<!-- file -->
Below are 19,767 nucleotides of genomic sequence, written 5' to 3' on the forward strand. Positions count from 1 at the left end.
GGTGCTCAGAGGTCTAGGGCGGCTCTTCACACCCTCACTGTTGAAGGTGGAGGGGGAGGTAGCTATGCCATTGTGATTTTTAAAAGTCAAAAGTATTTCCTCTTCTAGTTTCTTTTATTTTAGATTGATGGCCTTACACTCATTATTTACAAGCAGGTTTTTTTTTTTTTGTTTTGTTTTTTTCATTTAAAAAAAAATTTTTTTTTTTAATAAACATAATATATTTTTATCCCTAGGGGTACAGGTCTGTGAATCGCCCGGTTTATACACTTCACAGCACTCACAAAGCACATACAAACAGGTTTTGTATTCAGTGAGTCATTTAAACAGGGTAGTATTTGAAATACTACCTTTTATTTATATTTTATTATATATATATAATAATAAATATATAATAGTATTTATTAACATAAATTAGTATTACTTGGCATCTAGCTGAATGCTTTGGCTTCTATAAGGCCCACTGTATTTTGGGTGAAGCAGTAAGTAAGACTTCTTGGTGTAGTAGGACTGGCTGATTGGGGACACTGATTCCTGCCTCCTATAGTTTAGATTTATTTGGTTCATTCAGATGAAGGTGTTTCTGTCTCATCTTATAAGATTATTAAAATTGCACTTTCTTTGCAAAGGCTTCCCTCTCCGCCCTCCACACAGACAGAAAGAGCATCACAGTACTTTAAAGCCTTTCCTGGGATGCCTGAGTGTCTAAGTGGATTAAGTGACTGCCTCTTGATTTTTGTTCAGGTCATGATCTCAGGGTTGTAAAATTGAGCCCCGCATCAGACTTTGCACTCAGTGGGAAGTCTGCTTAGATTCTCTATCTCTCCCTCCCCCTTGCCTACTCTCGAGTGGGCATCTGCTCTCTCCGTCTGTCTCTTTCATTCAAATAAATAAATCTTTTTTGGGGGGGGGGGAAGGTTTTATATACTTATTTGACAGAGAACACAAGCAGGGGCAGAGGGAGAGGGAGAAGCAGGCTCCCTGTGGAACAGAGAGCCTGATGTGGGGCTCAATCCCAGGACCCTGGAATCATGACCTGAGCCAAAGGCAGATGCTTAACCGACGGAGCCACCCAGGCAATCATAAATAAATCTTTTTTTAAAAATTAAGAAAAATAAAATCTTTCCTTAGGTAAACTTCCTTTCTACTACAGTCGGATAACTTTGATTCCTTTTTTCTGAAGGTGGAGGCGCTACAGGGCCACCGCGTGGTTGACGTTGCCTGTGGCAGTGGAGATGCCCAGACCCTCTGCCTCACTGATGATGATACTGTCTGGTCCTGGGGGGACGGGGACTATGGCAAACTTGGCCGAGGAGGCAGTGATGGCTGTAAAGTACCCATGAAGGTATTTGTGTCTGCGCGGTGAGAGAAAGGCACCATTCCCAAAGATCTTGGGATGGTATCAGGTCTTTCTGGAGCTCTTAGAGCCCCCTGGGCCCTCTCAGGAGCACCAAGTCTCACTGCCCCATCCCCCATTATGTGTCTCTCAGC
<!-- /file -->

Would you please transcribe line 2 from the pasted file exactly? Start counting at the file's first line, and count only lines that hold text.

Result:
GGTGCTCAGAGGTCTAGGGCGGCTCTTCACACCCTCACTGTTGAAGGTGGAGGGGGAGGTAGCTATGCCATTGTGATTTTTAAAAGTCAAAAGTATTTCCTCTTCTAGTTTCTTTTATTTTAGATTGATGGCCTTACACTCATTATTTACAAGCAGGTTTTTTTTTTTTTGTTTTGTTTTTTTCATTTAAAAAAAAATTTTTTTTTTTAATAAACATAATATATTTTTATCCCTAGGGGTACAGGTCTGTGAATCGCCCGGTTTATACACTTCACAGCACTCACAAAGCACATACAAACAGGTTTTGTATTCAGTGAGTCATTTAAACAGGGTAGTATTTGAAATACTACCTTTTATTTATATTTTATTATATATATATAATAATAAATATATAATAGTATTTATTAACATAAATTAGTATTACTTGGCATCTAGCTGAATGCTTTGGCTTCTATAAGGCCCACTGTATTTTGGGTGAAGCAGTAAGTAAGACTTCTTGGTGTAGTAGGACTGGCTGATTGGGGACACTGATTCCTGCCTCCTATAGTTTAGATTTATTTGGTTCATTCAGATGAAGGTGTTTCTGTCTCATCTTATAAGATTATTAAAATTGCACTTTCTTTGCAAAGGCTTCCCTCTCCGCCCTCCACACAGACAGAAAGAGCATCACAGTACTTTAAAGCCTTTCCTGGGATGCCTGAGTGTCTAAGTGGATTAAGTGACTGCCTCTTGATTTTTGTTCAGGTCATGATCTCAGGGTTGTAAAATTGAGCCCCGCATCAGACTTTGCACTCAGTGGGAAGTCTGCTTAGATTCTCTATCTCTCCCTCCCCCTTGCCTACTCTCGAGTGGGCATCTGCTCTCTCCGTCTGTCTCTTTCATTCAAATAAATAAATCTTTTTTGGGGGGGGGGGAAGGTTTTATATACTTATTTGACAGAGAACACAAGCAGGGGCAGAGGGAGAGGGAGAAGCAGGCTCCCTGTGGAACAGAGAGCCTGATGTGGGGCTCAATCCCAGGACCCTGGAATCATGACCTGAGCCAAAGGCAGATGCTTAACCGACGGAGCCACCCAGGCAATCATAAATAAATCTTTTTTTAAAAATTAAGAAAAATAAAATCTTTCCTTAGGTAAACTTCCTTTCTACTACAGTCGGATAACTTTGATTCCTTTTTTCTGAAGGTGGAGGCGCTACAGGGCCACCGCGTGGTTGACGTTGCCTGTGGCAGTGGAGATGCCCAGACCCTCTGCCTCACTGATGATGATACTGTCTGGTCCTGGGGGGACGGGGACTATGGCAAACTTGGCCGAGGAGGCAGTGATGGCTGTAAAGTACCCATGAAGGTATTTGTGTCTGCGCGGTGAGAGAAAGGCACCATTCCCAAAGATCTTGGGATGGTATCAGGTCTTTCTGGAGCTCTTAGAGCCCCCTGGGCCCTCTCAGGAGCACCAAGTCTCACTGCCCCATCCCCCATTATGTGTCTCTCAGC